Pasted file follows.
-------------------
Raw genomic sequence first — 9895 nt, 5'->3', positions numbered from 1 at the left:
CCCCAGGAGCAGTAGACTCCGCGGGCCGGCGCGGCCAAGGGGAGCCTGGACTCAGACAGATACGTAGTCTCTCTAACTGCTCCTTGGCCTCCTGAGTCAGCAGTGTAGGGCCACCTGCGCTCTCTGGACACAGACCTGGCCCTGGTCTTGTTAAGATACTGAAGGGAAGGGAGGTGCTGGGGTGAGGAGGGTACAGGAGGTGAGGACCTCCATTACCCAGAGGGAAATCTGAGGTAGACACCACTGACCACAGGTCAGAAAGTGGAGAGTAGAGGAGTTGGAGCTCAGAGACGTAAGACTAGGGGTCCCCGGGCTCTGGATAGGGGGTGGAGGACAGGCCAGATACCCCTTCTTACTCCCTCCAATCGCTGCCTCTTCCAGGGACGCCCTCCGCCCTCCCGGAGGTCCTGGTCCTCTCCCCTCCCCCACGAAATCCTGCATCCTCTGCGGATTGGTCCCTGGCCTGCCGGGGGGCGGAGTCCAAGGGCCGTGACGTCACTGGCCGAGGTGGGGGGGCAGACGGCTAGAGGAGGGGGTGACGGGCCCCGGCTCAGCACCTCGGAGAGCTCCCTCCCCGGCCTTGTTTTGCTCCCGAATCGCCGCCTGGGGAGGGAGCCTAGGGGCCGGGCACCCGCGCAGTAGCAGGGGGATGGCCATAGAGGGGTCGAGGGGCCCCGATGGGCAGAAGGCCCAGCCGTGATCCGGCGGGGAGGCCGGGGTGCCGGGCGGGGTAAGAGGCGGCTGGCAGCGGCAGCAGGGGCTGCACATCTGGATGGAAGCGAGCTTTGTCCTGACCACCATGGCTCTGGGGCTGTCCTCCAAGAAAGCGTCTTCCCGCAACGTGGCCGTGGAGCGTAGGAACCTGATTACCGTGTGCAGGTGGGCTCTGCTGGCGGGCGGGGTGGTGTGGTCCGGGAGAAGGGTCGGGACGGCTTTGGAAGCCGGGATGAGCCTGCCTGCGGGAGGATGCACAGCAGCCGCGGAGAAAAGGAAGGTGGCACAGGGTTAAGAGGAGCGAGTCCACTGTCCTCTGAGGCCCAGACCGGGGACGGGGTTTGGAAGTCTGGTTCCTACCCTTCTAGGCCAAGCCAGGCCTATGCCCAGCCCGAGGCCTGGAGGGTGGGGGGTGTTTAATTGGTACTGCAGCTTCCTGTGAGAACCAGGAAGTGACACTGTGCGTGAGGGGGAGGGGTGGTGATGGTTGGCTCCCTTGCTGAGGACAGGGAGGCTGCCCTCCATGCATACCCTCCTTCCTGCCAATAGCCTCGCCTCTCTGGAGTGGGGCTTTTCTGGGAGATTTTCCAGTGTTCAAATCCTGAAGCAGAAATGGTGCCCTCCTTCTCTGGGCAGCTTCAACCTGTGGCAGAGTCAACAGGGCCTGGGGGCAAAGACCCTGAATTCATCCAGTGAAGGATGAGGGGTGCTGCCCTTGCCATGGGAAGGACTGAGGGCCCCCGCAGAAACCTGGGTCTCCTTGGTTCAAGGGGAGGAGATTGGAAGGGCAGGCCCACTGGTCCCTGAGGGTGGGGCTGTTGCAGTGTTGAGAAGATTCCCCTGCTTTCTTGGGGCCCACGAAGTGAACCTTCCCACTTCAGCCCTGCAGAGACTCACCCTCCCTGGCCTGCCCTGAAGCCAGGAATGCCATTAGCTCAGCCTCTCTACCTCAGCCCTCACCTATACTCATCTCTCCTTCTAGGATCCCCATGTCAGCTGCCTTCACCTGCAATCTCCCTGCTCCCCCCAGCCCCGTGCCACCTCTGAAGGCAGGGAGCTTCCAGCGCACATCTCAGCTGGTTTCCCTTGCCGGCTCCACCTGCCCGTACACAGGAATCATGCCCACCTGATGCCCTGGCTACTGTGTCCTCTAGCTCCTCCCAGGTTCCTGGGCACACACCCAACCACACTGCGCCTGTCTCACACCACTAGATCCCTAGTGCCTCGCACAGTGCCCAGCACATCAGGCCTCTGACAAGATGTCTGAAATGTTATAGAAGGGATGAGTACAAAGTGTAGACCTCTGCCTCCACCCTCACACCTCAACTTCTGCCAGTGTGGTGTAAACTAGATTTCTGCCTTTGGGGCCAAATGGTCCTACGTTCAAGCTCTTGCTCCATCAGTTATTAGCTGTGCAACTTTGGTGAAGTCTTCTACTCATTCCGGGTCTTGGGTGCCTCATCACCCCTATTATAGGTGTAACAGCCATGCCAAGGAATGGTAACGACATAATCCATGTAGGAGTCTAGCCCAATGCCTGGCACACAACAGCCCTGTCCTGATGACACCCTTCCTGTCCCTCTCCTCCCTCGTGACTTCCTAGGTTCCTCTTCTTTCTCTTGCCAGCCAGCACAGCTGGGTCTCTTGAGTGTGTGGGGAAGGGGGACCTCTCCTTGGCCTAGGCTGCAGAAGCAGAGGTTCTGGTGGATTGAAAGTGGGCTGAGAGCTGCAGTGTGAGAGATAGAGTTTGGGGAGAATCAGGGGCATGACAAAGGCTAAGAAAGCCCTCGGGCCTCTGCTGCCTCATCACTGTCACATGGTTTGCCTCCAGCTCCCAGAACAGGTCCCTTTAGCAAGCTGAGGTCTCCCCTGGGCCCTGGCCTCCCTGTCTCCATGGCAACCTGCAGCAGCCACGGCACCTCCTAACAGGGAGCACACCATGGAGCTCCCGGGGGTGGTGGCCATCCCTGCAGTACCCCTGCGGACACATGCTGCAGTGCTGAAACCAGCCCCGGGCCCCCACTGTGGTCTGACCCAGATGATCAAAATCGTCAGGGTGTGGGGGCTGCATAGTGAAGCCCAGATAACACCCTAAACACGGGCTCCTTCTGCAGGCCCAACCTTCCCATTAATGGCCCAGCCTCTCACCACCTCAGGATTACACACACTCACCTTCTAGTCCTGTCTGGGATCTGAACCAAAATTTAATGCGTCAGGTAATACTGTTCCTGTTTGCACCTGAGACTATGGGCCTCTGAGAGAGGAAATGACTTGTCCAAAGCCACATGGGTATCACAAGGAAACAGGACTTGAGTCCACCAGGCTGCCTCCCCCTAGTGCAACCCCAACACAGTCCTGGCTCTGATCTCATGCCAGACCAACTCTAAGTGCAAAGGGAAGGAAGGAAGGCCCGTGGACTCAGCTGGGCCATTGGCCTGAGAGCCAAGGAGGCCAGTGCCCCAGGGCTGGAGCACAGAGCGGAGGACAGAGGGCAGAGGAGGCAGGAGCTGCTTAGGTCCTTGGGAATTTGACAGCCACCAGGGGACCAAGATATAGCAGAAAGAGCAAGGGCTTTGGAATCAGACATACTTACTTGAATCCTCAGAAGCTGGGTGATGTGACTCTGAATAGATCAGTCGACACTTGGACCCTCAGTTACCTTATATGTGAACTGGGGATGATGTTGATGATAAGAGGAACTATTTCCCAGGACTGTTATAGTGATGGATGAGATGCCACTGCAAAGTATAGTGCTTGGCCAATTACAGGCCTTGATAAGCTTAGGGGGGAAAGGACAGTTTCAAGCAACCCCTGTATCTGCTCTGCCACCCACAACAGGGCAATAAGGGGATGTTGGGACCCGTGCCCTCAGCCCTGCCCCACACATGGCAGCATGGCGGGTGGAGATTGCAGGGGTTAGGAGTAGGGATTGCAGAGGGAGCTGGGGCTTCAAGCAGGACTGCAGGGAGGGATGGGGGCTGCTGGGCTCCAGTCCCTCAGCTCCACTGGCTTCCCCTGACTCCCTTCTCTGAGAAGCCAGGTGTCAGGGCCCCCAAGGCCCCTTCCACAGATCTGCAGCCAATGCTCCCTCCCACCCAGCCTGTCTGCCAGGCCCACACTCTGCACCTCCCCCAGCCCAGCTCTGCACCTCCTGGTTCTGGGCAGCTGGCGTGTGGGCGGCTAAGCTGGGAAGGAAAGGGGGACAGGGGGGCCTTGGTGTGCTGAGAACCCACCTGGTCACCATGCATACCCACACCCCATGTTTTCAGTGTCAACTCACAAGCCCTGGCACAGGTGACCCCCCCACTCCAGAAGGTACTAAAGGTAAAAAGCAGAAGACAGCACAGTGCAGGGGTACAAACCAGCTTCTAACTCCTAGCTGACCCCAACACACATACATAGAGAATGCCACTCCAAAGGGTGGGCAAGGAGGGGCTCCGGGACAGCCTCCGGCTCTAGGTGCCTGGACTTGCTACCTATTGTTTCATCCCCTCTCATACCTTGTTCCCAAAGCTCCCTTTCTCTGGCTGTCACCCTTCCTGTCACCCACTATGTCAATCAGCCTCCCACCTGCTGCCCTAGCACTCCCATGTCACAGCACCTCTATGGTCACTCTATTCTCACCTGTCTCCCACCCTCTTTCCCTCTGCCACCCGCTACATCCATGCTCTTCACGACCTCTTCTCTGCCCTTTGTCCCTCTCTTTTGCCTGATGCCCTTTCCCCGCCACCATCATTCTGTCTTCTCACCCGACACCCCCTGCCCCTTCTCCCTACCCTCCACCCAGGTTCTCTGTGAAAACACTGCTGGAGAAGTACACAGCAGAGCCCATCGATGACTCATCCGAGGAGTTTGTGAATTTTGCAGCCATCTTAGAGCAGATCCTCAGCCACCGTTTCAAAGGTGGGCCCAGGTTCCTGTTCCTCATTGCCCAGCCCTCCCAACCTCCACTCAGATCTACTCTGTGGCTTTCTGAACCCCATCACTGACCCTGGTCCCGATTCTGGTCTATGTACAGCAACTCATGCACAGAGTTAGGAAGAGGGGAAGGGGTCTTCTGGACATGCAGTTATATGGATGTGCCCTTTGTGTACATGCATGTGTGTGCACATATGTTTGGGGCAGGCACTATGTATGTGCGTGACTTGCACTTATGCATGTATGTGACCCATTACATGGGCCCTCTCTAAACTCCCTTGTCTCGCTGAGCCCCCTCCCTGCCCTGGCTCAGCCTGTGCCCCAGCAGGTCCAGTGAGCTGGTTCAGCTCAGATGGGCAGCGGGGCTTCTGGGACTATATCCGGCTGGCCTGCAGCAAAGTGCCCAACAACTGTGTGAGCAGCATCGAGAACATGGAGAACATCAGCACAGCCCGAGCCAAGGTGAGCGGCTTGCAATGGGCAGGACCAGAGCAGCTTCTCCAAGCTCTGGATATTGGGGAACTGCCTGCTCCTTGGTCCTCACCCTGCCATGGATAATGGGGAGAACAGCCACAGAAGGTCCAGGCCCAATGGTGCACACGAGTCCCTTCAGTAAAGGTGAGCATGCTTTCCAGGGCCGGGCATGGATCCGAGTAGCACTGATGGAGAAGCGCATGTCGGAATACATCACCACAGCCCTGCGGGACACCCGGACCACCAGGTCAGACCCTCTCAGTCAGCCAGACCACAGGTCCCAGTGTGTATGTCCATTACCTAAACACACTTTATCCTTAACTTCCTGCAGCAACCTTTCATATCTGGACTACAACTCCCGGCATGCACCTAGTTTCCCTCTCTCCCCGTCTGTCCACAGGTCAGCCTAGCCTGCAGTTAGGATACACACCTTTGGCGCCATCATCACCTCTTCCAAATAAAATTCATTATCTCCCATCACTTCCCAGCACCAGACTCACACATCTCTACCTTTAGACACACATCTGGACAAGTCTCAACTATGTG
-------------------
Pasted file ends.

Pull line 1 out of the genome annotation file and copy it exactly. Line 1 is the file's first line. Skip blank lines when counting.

Raw genomic sequence first — 9895 nt, 5'->3', positions numbered from 1 at the left: